The data collected in the laboratory experiment, produced a sample of 5100 readings. Two experiments were carried out with those data:

Experiment 01: data were divided into two groups: one training set (3400 data) and one test set (1700 data). These data were prepared with routines in C programming language, formatted according to a WEKA input file (.ARFF extension). The division into two files was performed randomly, removing data lines from the original file (with 5100 data) to build the test data file. It is necessary to make this division to avoid the overfitting problem,which happens when a lot of data are considered tobuild the model (using decision tree) and this model becomes perfect for this unique data set (ABERNETHY, 2010). In fact, the intention is to create a model to predict the output of other data setsdifferent from the ones used for building it;the training data file is used to build a model and the test data file is used to verify if its accuracy does not reduce with different data sets, guaranteeing that the model will predict the output to unknown values accurately.

Experiment 02: Using the whole data set and applying the k-fold-cross-validation (k = 10). It consists in dividing the training data set into K-test times (usually, K=10). The model is trained with nine training sets and one test set is applied to validate it. This is done 10 times (K=10).

In this investigation, it was adopt by definition of water quality or alteration in water quality, when any change happens to the initial condition of the water sample under test that can be detected observing the collected data from readings in the experiment using the probe. Quality classes were defined in this study as being as follows: the full data set (5100 values) was divided into 12 classes of equal size with 425 readings each. And the first class is the best water quality and the twelfth is the worst, because, according to the experiment conduction, it is known that the first data class has no contamination and the last class is the most contaminated of the experiment.Twelve classes were used because preliminary studies demonstrate that this was the most appropriate (CONAMA, 2005) and they were named as excelling (first class), excellent, nearly excellent, very good, good, not so good, a little bad, bad, very bad, nearly awful, awful, very awful (twelfth class).

To evaluate the classification coherence, the algorithms selected were executed using an experimental procedure as suggested by WEKA (using a training sample and a test sample). The training sample is used to build the model. The test sample verifies if the model is correct.


Table 2 presents some results from experiment 01. The algorithms are placed in decreasing order of the Correctly Classified Instances (CCI), considering the training group. One instance in this case is a group of readings of a determined time of the 9 variables considered. The value of the CCI indicates how many instances were classified in an appropriate way to their class, and the values of table 2 demonstrate that,from the construction of the model to its verification, the CCI number was high. The last two algorithms of table 2 were the ones with lowest CCI.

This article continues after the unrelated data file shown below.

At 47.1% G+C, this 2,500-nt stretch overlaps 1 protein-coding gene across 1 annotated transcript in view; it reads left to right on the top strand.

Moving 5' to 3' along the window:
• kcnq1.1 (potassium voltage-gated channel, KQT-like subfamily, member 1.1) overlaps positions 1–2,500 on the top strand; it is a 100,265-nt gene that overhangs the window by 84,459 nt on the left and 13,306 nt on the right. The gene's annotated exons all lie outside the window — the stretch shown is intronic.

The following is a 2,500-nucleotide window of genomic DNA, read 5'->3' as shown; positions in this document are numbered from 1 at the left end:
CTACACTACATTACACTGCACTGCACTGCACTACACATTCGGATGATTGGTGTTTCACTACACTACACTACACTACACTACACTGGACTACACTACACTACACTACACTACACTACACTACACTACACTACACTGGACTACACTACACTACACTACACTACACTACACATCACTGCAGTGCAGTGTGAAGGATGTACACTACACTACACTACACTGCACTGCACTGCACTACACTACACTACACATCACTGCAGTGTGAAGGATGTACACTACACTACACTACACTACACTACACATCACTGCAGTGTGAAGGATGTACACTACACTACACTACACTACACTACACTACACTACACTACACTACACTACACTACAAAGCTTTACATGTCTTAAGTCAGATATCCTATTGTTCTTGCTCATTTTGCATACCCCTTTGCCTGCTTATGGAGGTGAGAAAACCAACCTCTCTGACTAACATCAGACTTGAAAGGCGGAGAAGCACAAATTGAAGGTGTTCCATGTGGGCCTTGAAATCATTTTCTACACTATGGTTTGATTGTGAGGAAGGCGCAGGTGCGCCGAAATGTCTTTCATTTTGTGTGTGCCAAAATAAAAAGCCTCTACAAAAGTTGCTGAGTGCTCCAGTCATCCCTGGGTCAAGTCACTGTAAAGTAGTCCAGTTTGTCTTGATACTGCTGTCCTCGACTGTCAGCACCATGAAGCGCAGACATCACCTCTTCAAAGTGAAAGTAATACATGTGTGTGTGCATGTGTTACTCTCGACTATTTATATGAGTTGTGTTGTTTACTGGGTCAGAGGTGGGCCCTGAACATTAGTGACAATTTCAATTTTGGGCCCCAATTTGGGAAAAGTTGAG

In table 2, it is possible to note that the algorithms BFTree, FT, NBTree, J48graft, J48 obtained a high percentage of CCI. It is also possible to verify this in the graph of figure 2 (left), which presents the percentualvalues of CCI and ICI (Incorrectly Classified Instances).

Figure 2 : Graphic on the left shows results of CCI and ICI values for both samples submitted to each algorithm proportionally exposed (experiment 01). Note that the two algorithms on the right obtained the lowest CCI values.Graphic on the left shows results of the CCI and the ICI values from experiment 02, exposed in a proportional way. It is possible to note that BFTree, J48graft and J48 obtained the highest CCI values. 

The "kappa" value is an indexanalogous to the correlation coefficient. Kappa is equal to zero in the absence of any relation and approximated to one in a strong statistic relation between the class and the attributes of the instances (ABERNETHY, 2010). It is possible to note by the kappa value shown in table 2 to the same algorithms that show high CCI degree also present kappa value very close to one, showing that the relation among the different instances inside each class are correctly classified.

Another interesting result is relatedto CCI and kappa presented by the training and test samples. The CCI between the two samples submitted to the same algorithms show little difference, indicating that the model accuratelypredictsthe outputfor values different from the ones used in its creation.

Results from experiment 02 also indicate that many instances were classified according to their class because a high percentage of CCI was obtained (see table 2). In this case, these results were obtained from an average of 10 runs. High percentages of CCI show a high index of instances classified correctly.Analyzing the CCI indexes, it may be noted that BFTree, J48graft and J48 algorithms were the best-rated classes (Figure 2- right). The results of experiment 02 are more accurate than those of experiment 01 because they are the result of an average of 10 runs. Kappa also shows a strong relationship between instances of the same class, close to 1 (Table 2).

These results show that the classification proposed is coherent, since the different algorithms proved a strong statistic relation between the classes and their instances; in other words, among the classes that qualify the water sample from Excelling to Very Awful and the values that describe the sample. The algorithms that better rated the sample were BFTree, J48graft and J48.